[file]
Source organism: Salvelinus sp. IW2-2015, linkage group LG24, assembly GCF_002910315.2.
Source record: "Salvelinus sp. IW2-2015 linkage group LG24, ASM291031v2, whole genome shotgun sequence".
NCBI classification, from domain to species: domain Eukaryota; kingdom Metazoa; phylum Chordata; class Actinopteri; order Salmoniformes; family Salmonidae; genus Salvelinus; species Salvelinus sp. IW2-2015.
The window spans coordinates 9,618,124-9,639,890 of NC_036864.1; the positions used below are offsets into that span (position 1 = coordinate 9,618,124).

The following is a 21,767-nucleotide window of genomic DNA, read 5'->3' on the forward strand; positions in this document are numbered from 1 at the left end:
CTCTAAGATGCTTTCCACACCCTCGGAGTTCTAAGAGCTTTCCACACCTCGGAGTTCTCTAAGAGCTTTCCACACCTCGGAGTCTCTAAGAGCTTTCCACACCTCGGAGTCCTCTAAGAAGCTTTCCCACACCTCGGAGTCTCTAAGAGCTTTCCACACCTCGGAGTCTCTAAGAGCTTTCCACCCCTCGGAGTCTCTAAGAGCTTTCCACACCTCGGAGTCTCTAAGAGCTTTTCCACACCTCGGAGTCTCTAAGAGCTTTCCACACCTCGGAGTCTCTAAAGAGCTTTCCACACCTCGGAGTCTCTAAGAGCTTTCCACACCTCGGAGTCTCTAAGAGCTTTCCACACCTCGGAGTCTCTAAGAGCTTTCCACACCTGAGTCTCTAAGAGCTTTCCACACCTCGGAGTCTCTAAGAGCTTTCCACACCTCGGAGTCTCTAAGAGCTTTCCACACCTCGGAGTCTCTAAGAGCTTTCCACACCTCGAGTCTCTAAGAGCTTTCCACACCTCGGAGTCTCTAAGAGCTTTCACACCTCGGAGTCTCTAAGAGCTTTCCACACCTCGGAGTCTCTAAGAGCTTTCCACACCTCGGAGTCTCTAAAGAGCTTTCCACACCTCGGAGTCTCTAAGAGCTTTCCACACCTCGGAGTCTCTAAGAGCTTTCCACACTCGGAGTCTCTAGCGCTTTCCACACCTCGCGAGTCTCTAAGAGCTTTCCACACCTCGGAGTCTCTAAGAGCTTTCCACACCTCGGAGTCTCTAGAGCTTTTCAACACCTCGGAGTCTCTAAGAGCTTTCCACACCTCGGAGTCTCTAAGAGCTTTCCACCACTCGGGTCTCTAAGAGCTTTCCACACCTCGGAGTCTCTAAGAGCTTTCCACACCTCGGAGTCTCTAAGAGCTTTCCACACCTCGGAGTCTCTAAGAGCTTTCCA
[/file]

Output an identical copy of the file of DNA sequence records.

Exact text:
Source organism: Salvelinus sp. IW2-2015, linkage group LG24, assembly GCF_002910315.2.
Source record: "Salvelinus sp. IW2-2015 linkage group LG24, ASM291031v2, whole genome shotgun sequence".
NCBI classification, from domain to species: domain Eukaryota; kingdom Metazoa; phylum Chordata; class Actinopteri; order Salmoniformes; family Salmonidae; genus Salvelinus; species Salvelinus sp. IW2-2015.
The window spans coordinates 9,618,124-9,639,890 of NC_036864.1; the positions used below are offsets into that span (position 1 = coordinate 9,618,124).

The following is a 21,767-nucleotide window of genomic DNA, read 5'->3' on the forward strand; positions in this document are numbered from 1 at the left end:
CTCTAAGATGCTTTCCACACCCTCGGAGTTCTAAGAGCTTTCCACACCTCGGAGTTCTCTAAGAGCTTTCCACACCTCGGAGTCTCTAAGAGCTTTCCACACCTCGGAGTCCTCTAAGAAGCTTTCCCACACCTCGGAGTCTCTAAGAGCTTTCCACACCTCGGAGTCTCTAAGAGCTTTCCACCCCTCGGAGTCTCTAAGAGCTTTCCACACCTCGGAGTCTCTAAGAGCTTTTCCACACCTCGGAGTCTCTAAGAGCTTTCCACACCTCGGAGTCTCTAAAGAGCTTTCCACACCTCGGAGTCTCTAAGAGCTTTCCACACCTCGGAGTCTCTAAGAGCTTTCCACACCTCGGAGTCTCTAAGAGCTTTCCACACCTGAGTCTCTAAGAGCTTTCCACACCTCGGAGTCTCTAAGAGCTTTCCACACCTCGGAGTCTCTAAGAGCTTTCCACACCTCGGAGTCTCTAAGAGCTTTCCACACCTCGAGTCTCTAAGAGCTTTCCACACCTCGGAGTCTCTAAGAGCTTTCACACCTCGGAGTCTCTAAGAGCTTTCCACACCTCGGAGTCTCTAAGAGCTTTCCACACCTCGGAGTCTCTAAAGAGCTTTCCACACCTCGGAGTCTCTAAGAGCTTTCCACACCTCGGAGTCTCTAAGAGCTTTCCACACTCGGAGTCTCTAGCGCTTTCCACACCTCGCGAGTCTCTAAGAGCTTTCCACACCTCGGAGTCTCTAAGAGCTTTCCACACCTCGGAGTCTCTAGAGCTTTTCAACACCTCGGAGTCTCTAAGAGCTTTCCACACCTCGGAGTCTCTAAGAGCTTTCCACCACTCGGGTCTCTAAGAGCTTTCCACACCTCGGAGTCTCTAAGAGCTTTCCACACCTCGGAGTCTCTAAGAGCTTTCCACACCTCGGAGTCTCTAAGAGCTTTCCA